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Book review: The Long Unwinding Road by Marc P.Jones

13 Apr 2024 5 minute read
The Long Unwinding Road: A Journey Through the Heart of Wales by Marc P.Jones is published by Calon.

Mike Parker

Travel writing has changed. As the world heats up, both literally and temperamentally, we need to look closer to home for our adventures, a trend clearly noticeable on bookshop shelves.

Writers are scaling down their ambition, gamely trying to squeeze every last ounce of potential out of what’s right under their noses. Forget Route 66, think more the A66. Or even the A470.

Our main north-south highway has had a fair bit of attention in recent years.

A few songs have been written in its honour, so too a bilingual poetry anthology, and Radio 4 dedicated a mini-series to investigating its strange allure, optimistically tagging it the ‘Welsh M1’ in the process (only really so if the M1 careened like a drunkard and shrunk to a single carriageway every so often).

And now there’s an entire book taking us on a journey along its 186 miles.

It’s more than that though, of course. Around every one of the A470’s soft green bends, there are metaphors lurking, ready to ambush us.

This is far more than mere physical progress from Cardiff to Llandudno, a journey that Google Maps tells us should take 4 hours and 37 minutes.

Author Marc P. Jones is our ideal guide to the road’s many layers, for he is that most prized specimen of Welsh letters, a citizen of the world who has returned to scratch his hiraeth.

He promises to steer us not just along a meandering strip of tarmac, but through his identity, ours too, and our collectively fluctuating understanding of Welshness. Strap in for the ride.


Fortunately, Jones is a fine travelling companion. He is observational and learned, alert to both the grand sweep and the telling detail.

Most crucially, he is curious and respectful, forever getting the best out of the people that he meets and gently interrogates, from an Irish-Polish couple getting engaged in the park bandstand in Pontypridd because “it’s where we first had sex”, to some Llanidloes hippies that, were I in his shoes, I would doubtless have been pretty snippy about.

Instead, Jones is preternaturally kind (“There’s a real sense that these people are in exactly the right place for them at the right time”), and the only piss-taking is out of himself, when he wraps himself in layers of agony trying to barter a price for a home-made necklace that one of them offers for sale.

Thorny issues

There are acute observations too about contemporary Wales, seasoned with the understanding of someone who grew up here but left long ago.

He chews over numerous thorny issues, including “the brutal disdain of the twenty-first century” seen in the high streets of Valleys towns, the rapidly growing Airbnb-isation of everywhere to their north, the almost universal antipathy felt towards Cardiff and the often rocky politics of language and belonging.

Occasionally, his kindness gets the better of him. In Merthyr, “I never read the Brexit vote here as anti-foreigner or anti-immigrant,” but was rather more an echo of “the Uprising [sic] of 1831”, he writes, and I’d love to believe that, but am seriously struggling.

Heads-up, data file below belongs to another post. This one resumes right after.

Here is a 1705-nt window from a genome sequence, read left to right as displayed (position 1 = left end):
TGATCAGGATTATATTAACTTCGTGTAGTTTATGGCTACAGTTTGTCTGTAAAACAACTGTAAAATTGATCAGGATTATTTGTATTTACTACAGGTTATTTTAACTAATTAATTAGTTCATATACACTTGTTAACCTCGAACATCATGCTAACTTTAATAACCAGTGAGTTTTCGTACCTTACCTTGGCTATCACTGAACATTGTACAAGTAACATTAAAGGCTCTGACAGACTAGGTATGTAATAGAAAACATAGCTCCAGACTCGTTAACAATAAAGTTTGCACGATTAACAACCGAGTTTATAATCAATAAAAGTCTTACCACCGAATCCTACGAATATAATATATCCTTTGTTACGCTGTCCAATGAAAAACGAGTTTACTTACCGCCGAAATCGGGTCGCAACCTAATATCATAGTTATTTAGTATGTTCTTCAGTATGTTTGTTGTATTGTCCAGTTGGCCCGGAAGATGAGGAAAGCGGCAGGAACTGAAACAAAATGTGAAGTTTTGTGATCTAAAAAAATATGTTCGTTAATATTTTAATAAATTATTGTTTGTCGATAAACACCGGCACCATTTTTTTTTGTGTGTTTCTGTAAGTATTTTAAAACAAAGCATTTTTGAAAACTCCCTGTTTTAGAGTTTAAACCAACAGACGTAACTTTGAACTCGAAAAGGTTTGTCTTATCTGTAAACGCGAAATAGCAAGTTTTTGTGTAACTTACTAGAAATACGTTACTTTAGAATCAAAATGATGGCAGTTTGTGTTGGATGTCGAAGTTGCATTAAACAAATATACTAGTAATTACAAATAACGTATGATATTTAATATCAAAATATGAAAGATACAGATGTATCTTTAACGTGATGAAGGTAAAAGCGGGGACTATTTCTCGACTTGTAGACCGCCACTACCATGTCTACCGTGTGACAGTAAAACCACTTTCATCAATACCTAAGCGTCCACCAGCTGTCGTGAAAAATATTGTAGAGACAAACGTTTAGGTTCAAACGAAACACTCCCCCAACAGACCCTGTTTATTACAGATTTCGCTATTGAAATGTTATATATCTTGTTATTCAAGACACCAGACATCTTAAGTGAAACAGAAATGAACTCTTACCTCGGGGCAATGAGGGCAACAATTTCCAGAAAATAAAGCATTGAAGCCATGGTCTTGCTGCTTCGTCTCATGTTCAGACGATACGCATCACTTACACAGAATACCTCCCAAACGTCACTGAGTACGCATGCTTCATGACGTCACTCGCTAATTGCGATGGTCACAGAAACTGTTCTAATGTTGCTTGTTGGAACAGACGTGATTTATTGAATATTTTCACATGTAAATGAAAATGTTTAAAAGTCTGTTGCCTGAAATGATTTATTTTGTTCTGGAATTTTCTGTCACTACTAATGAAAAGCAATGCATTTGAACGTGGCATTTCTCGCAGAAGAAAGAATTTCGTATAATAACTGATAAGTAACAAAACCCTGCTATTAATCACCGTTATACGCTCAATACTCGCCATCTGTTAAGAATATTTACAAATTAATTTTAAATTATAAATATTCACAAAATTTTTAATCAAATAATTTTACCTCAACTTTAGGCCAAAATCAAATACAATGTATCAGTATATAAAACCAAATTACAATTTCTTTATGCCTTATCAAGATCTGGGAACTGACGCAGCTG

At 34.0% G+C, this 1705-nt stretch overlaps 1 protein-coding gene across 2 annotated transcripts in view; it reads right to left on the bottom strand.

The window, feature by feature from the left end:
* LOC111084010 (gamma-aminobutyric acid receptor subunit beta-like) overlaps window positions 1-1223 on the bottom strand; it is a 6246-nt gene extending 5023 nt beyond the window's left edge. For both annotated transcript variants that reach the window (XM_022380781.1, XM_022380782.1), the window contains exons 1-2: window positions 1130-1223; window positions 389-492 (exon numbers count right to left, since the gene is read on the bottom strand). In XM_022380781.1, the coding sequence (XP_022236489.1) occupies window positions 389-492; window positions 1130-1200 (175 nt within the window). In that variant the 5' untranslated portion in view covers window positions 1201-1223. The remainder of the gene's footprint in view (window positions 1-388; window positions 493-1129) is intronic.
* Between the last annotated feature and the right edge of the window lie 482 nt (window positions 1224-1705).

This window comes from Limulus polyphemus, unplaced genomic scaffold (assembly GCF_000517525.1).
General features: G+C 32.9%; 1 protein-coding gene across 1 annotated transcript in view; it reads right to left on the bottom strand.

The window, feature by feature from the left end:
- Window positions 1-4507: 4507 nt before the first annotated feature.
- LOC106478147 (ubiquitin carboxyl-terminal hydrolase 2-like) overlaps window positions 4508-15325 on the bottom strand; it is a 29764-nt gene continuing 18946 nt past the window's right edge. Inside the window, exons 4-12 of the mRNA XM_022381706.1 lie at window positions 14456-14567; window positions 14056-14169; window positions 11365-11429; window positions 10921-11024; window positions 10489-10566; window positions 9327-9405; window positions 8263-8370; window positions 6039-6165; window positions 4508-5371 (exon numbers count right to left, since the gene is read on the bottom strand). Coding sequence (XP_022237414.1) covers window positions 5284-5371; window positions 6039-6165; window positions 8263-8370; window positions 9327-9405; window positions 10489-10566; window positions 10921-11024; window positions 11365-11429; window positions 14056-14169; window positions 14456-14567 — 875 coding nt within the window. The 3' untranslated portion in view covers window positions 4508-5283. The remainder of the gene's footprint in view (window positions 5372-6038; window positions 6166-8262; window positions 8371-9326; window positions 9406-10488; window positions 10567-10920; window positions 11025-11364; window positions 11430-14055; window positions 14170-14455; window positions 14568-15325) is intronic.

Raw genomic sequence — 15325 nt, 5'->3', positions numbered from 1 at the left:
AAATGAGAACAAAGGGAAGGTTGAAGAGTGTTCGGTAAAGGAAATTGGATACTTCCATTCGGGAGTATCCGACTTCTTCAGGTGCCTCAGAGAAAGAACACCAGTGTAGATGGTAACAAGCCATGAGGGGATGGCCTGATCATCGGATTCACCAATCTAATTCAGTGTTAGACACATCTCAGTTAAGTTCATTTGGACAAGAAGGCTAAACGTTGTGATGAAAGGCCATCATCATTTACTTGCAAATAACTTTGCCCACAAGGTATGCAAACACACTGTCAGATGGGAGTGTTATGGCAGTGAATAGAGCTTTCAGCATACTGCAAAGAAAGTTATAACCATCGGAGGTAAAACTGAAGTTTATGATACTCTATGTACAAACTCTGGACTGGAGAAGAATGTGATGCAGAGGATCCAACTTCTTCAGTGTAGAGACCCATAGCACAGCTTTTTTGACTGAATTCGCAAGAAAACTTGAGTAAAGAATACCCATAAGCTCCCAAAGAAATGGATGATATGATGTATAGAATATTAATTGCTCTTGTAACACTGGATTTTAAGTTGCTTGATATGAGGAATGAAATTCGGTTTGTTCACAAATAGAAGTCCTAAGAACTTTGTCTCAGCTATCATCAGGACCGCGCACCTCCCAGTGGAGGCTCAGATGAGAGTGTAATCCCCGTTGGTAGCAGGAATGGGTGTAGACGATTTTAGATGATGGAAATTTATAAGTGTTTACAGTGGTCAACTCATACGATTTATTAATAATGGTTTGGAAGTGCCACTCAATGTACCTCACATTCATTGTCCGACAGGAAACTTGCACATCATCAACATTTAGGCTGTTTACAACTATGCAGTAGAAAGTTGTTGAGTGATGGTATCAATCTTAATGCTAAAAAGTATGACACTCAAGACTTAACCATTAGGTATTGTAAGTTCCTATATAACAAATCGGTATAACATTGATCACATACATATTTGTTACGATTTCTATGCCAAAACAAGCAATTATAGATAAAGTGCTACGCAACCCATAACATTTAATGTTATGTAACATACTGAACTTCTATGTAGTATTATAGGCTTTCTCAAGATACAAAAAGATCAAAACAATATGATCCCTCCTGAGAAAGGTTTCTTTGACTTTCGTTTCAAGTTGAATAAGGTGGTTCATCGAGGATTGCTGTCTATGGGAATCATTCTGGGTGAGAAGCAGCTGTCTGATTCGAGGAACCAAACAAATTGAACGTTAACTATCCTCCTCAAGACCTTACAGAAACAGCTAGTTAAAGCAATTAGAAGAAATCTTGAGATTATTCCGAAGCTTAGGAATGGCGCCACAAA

And is Llandrindod Wells really ‘the happiest place in Wales’, as he’s told? That needed sifting.

Spectacular community

He can tip the other way too. In a chapter title, he calls Blaenau Ffestiniog ‘a Town of Disappointment’, having such a miserable time there that he begins to revel in it for the sake of the story, and so misses all that makes it one of our most spectacular and singular communities.

Blaenau would have been the ideal place to explore the growing chasm between real Wales and tourist board Wales, but that’s entirely missed in a Brysonesque wallow in angst-ridden anecdotage.

All in all though, Marc P. Jones succeeds at the challenge of making a drive up the A470 feel like a real road trip.

That he does it all on a friend’s little yellow scooter adds to the sense of enterprise, but really it is his enthusiasm, inquisitiveness and passion that make it a genuine adventure.

We’ve all been up and down that road a thousand times, and to be shown entirely new places along it, as well very familiar places from a whole new angle, is a real achievement.

Space to breathe

From a purely parochial point of view, it was good to see the green middle of Wales getting its fair slice of attention.

The section on Llanbrynmair was deeply thoughtful and eloquent, reflecting his realisation that this was “the first time since leaving Cardiff that I get a sense of the country itself”.

It shows, and he gives the sensation ample space to breathe and be investigated. Mid Wales, he writes, is full of “places that are so much more than places in between”, which had me nodding joyfully.

I warn him though that the purely parochial point of view will be the one that most dictates the response to his book.

Just as everyone, when faced with the enormity of the entire planet on Google Earth, first zooms into their own home, most of us will leaf through The Long Unwinding Road looking for what he has said about us.

I hope he’s ready. At one stage he laconically notes that “a Welshman would drive a hundred miles to get insulted”.

How many more opportunites for umbrage might we find in a full 186 miles? He may be about to find out.

The Long Unwinding Road: A Journey Through the Heart of Wales by Marc P.Jones is published by Calon. It is available from all good bookshops.

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